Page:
“By the way S.S.L.C examination is Year 13. That means that they have had 13 years of teaching and schooling. Maths doesn’t start at Year 13. It starts from Year 1. But do we hear any problems with Maths from Year 1 up to Year 4?
“No, so why do we wait until Year 13 to hear about it?
“Parents need to be pressing the point right from Year 1 through-out.”
Talking from experience, Dr. Karoline believes that if teachers at the early level of education do not do their job well, it will be difficult for the teachers at the higher level to carry on from their work.
“I was teaching at the University where all the top students come. Well this is sad to say, but some of them may have come through but they could’ve been lot better students capable of doing a lot more. The good students get through the system and do well and succeed. But the average students and the low-ability ones fall through the cracks.” Therefore, the teachers’ work should be supported, she added.
“We all need to support the teachers and help out the students.
The principals and the teachers should make sure that they are teaching according to the curriculum intent at all level, said Dr. Karoline.
“But it’s not just about the teachers and principals. The parents have a role to play. They should make sure that their children are being taught according to the curriculum so they should be learning about the curriculum themselves as well.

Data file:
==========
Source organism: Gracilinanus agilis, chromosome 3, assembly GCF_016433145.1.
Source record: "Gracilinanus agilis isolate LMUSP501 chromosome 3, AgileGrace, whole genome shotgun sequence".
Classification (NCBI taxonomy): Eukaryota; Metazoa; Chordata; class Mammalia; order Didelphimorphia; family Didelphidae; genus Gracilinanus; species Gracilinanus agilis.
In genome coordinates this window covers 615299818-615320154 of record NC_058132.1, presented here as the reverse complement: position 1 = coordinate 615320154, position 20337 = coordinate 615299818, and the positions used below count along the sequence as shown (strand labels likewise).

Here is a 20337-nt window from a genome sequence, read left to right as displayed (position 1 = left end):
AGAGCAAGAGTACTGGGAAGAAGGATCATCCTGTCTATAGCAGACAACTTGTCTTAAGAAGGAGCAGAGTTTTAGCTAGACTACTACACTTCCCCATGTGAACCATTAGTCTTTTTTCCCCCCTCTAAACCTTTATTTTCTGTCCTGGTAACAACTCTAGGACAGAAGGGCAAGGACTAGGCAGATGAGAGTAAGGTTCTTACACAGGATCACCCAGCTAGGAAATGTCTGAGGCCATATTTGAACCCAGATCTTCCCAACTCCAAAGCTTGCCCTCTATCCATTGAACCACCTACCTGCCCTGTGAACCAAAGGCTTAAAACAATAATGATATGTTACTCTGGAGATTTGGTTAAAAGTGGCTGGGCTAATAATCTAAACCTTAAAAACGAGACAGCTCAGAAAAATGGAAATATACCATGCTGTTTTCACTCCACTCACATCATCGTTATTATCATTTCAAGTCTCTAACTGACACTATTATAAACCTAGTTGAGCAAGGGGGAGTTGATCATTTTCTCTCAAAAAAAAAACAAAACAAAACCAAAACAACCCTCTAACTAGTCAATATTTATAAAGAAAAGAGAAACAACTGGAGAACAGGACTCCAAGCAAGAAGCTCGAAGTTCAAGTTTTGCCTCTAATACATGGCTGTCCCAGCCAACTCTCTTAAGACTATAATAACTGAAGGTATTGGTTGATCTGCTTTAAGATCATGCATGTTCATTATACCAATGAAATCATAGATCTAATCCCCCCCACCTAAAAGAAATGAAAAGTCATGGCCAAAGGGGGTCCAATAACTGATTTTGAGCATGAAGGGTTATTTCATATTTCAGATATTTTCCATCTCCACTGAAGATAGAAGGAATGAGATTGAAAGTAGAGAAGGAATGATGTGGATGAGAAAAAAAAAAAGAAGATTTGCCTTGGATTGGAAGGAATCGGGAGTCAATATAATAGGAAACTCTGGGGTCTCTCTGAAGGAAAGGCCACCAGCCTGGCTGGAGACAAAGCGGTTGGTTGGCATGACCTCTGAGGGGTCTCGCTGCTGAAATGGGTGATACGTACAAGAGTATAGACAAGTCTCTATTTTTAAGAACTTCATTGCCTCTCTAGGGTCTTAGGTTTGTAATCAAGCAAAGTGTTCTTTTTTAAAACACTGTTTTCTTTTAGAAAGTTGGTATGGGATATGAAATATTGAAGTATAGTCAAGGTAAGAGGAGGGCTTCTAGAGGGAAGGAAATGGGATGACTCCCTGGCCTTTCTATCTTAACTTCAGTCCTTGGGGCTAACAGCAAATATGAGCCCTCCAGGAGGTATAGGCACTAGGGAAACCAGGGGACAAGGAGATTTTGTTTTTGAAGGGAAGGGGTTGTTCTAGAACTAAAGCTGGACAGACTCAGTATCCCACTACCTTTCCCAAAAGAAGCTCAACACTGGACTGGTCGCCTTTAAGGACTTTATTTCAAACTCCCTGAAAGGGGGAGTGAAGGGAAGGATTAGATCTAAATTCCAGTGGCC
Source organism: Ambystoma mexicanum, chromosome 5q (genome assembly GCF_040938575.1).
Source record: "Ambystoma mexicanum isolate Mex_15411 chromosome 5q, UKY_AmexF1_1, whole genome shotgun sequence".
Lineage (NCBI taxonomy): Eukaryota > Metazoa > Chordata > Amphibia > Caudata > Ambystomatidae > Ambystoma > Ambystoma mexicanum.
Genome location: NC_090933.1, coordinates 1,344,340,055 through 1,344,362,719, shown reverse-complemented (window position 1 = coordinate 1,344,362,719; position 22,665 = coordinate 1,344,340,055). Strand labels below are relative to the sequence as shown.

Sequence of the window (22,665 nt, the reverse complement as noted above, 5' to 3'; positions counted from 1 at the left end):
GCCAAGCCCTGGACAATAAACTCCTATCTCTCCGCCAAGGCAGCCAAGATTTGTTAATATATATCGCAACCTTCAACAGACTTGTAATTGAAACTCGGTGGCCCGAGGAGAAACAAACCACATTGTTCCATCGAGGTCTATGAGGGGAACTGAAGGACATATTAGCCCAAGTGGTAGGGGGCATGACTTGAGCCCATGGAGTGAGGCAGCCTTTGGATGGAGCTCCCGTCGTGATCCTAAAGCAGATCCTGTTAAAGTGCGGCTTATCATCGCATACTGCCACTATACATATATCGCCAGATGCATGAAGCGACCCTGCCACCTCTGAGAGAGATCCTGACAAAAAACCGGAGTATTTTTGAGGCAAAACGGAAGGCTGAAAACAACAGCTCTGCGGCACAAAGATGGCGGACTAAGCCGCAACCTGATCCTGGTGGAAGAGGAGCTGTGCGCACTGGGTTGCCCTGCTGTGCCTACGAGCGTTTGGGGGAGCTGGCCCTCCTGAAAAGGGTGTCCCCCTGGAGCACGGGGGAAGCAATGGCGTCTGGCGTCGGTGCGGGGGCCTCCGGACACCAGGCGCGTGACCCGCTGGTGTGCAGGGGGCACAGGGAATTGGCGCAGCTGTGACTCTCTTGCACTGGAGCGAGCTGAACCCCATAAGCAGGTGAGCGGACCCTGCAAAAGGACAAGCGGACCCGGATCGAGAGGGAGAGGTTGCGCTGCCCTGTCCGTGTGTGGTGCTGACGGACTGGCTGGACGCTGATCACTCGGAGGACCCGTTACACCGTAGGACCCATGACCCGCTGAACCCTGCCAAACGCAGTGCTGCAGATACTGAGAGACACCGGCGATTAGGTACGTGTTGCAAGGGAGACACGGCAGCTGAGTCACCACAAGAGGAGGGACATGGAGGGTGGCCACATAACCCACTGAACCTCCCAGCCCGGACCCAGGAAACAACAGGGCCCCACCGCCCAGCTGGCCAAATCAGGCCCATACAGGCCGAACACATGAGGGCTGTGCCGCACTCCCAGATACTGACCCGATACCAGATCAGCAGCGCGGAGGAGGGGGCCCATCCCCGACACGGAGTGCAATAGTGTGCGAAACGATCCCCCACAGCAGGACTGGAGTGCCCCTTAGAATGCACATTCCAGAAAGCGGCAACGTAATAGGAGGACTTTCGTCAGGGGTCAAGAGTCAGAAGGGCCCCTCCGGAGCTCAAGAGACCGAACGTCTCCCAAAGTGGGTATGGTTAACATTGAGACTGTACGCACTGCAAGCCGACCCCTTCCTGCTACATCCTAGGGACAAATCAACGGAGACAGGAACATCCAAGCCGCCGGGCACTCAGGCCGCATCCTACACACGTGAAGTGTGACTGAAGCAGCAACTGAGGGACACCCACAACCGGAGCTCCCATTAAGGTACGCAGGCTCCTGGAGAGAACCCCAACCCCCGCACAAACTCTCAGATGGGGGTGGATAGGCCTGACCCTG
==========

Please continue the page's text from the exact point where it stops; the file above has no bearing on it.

“We need to see that their problems are addressed right away instead of waiting until we have the national examinations to discover the issues. “
Parents should also devote their time to their children and help them out with their school work, suggested Dr. Karoline.
“Their support is much needed in the lives their children.
“This is a problem that needs a lot of people to work at order for it to be solved.”
Her belief derives from the idea that –“It takes a whole village to raise a child.”
Moreover, Dr. Karoline said that in order to avoid all the complaints, they need to bring back some “sense of professionalism” into the Ministry and also to the work of the teachers.
“We need to have good quality results and for that to happen, we need to have open-minded people with deep knowledge and understanding.”
Professionalism is a result of having deep-knowledge, deep-understanding and skills, said Dr. Karoline. “Collectively, they make you a creative and knowledgeable person.
“Depth has to be there in all the different phases. So it’s not about knowing different things, you need to be able to know how to connect them and change things around and how to use it effectively.”
Dr. Karoline Afamasaga-Fuata’i has taught in all levels of education from Primary all the way up to University to the level of professor.
And with her experience, she believes she is in the right place to make a difference.
“With my years of experience in the classroom and my research skills, it has led me to this point in life where I feel I am in a strong position to contribute to the education and the development of education and how to make things different for students.”
Dr. Karoline Afamasaga-Fuata’i is from the villages of Nofoali’i, Fasito’o-tai and Ma’asina Fagaloa. She is married to Tofaeono Fonoti Iupati Fuata’i and they have two children.